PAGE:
Sensitivity of DH and TSPE-UH microarrays

Dilutions of target amplicons were used to calculate for each bead and for both microarray formats the Limit of Detection (LOD). Probit regression analysis was used for LOD calculations. LODs for single targets ranged from 12 to 284 copies per reaction. Although the LODs were largely in the same range for both assay formats, for some signatures they were lower when using the TSPE-UH microarray format (for SerS more than 5 times).

LODs for genomic DNA were calculated from dilutions of bacterial DNA extractions (Table 2). For C. burnetii, LODs could not be calculated due to impurity of the genomic materials (which contain host DNA). LODs obtained from both microarray formats were very similar. Based on the most sensitive signatures for each pathogen, LODs were 29 fg for B. anthracis, 5 fg for F. tularensis and 28 fg for Y. pestis when using the TSPE-UH microarrays. For DH microarrays, the LOD for B. anthracis gDNA was slightly higher (44 fg).

Table 2. Detection limits of the DH and TSPE-UH suspension array formats.

Mixed pathogens detection

A major benefit of using microarrays is the option to detect multiple pathogens simultaneously. The capability of the developed microarrays to detect pathogens even if other targeted pathogens are present in excess, was investigated by using pathogen DNA mixed in various ratios. Both DH and TSPE-UH microarrays detected mixed pathogens, including if they were all present (Fig. 3). Also, mixtures of two pathogens could be detected when present in different ratios. The MFIs of the various probes appeared to be unaffected by the additional amplifications. Nevertheless, in DH measurements there seemed to be two exceptions. The wbk signal was relatively weak at low Francisella target input, and in the DNA mixture of all 4 pathogens, the ypo signal was relatively low (Fig. 3). Fig. 3 also confirms the finding that low signals from the ypo and isf probes in the DH microarrays should be interpreted with care, because of the signals originating from slight cross-reactivity with strong signals from cya and caf, respectively.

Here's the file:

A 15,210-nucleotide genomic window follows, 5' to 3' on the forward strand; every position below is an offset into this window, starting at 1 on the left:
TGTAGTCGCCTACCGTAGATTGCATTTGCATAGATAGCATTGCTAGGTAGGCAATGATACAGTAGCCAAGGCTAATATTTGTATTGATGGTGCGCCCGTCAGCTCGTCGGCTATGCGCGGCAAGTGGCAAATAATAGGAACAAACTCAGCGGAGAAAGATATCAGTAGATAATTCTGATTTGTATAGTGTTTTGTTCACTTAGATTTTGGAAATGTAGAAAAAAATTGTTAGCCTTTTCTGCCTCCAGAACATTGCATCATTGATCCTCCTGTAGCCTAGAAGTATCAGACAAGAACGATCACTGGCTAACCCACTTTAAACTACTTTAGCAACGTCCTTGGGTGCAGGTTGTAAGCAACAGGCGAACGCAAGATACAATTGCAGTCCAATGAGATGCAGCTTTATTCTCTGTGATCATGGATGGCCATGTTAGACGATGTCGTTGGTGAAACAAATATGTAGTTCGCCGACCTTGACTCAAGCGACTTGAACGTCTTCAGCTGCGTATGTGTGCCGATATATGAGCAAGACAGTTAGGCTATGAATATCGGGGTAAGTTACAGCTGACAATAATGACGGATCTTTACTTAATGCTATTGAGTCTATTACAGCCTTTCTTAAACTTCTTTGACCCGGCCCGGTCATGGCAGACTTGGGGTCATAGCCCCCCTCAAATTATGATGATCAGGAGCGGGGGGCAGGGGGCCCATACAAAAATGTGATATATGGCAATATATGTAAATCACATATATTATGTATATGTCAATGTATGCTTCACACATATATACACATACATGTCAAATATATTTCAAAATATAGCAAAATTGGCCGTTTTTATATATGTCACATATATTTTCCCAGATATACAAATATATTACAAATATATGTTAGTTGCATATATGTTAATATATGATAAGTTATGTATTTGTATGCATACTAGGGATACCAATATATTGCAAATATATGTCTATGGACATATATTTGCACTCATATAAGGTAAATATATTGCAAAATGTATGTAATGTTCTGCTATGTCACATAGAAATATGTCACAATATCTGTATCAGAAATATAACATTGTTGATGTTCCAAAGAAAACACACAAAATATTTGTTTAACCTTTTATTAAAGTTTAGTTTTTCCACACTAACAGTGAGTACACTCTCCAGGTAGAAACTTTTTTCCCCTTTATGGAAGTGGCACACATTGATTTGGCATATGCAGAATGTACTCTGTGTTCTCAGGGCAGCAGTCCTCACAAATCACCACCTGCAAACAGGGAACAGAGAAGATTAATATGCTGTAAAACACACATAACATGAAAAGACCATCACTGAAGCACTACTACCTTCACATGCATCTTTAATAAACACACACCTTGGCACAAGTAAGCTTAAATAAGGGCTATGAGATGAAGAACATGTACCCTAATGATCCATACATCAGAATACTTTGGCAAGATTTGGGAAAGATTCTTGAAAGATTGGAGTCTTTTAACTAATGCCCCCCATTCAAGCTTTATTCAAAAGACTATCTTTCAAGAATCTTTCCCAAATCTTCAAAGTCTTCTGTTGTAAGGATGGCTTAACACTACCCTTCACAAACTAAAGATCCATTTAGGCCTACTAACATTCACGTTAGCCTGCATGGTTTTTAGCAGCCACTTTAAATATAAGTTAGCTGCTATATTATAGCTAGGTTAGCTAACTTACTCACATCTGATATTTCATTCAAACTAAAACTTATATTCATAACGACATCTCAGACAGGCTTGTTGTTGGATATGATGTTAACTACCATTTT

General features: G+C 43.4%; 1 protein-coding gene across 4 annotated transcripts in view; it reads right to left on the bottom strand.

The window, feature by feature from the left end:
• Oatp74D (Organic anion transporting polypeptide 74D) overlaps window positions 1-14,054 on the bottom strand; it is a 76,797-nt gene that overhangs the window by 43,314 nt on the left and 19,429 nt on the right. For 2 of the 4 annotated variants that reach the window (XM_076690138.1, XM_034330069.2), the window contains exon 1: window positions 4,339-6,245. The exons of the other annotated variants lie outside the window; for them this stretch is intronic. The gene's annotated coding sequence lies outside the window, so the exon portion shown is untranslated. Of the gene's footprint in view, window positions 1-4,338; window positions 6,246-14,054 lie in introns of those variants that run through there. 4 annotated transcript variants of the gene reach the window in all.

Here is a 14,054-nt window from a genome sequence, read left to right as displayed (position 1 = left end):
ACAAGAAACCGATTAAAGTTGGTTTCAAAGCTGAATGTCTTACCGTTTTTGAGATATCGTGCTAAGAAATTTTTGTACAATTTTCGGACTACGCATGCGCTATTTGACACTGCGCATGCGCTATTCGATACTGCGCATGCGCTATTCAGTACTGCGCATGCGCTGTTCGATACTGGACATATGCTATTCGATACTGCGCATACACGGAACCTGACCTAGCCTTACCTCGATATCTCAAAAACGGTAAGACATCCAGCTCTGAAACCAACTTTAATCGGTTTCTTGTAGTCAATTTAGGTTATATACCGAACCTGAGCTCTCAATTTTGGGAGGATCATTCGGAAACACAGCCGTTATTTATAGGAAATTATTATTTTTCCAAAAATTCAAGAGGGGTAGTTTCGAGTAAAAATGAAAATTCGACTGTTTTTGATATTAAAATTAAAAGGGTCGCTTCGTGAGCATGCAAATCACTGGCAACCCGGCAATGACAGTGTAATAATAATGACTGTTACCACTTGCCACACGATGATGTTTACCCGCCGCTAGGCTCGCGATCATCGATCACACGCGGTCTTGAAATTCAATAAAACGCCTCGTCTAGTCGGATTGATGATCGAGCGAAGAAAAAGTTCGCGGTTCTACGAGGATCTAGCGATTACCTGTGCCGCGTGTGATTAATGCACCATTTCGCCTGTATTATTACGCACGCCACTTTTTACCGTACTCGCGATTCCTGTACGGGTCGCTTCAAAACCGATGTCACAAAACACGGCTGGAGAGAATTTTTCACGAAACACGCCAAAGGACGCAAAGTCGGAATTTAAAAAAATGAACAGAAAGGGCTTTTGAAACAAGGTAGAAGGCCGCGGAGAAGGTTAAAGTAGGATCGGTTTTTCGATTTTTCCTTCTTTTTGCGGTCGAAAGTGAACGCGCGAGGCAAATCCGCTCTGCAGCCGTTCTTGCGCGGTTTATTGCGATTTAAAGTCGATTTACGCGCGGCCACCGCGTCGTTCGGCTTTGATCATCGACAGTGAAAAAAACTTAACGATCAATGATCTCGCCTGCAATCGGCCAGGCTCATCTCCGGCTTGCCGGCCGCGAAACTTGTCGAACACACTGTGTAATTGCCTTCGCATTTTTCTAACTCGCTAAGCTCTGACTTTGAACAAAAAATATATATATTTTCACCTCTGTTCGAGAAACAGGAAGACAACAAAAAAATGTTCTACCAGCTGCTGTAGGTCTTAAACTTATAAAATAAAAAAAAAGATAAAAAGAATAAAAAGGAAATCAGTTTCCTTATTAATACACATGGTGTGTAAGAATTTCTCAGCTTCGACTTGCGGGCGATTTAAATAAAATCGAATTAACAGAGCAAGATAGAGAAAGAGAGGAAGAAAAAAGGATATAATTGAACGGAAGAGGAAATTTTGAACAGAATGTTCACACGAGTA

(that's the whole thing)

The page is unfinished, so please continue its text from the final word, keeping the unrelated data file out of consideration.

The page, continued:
Figure 3. Detection of mixed pathogens by using DH and TSPE-UH suspension microarrays.

Genomic DNA from B. anthracis (Ba), F. tularensis (Ft), Y. pestis (Yp), C. burnetii (Cb) was mixed in different ratios and measured by using DH (A) and TSPE-UH (B) microarrays. Mean fluorescence intensity (MFI) is displayed for the different pathogen-specific probes (Table 1). The detection of one pathogen is not impeded by the detection of the other targeted pathogens.

Detection in diverse sample matrices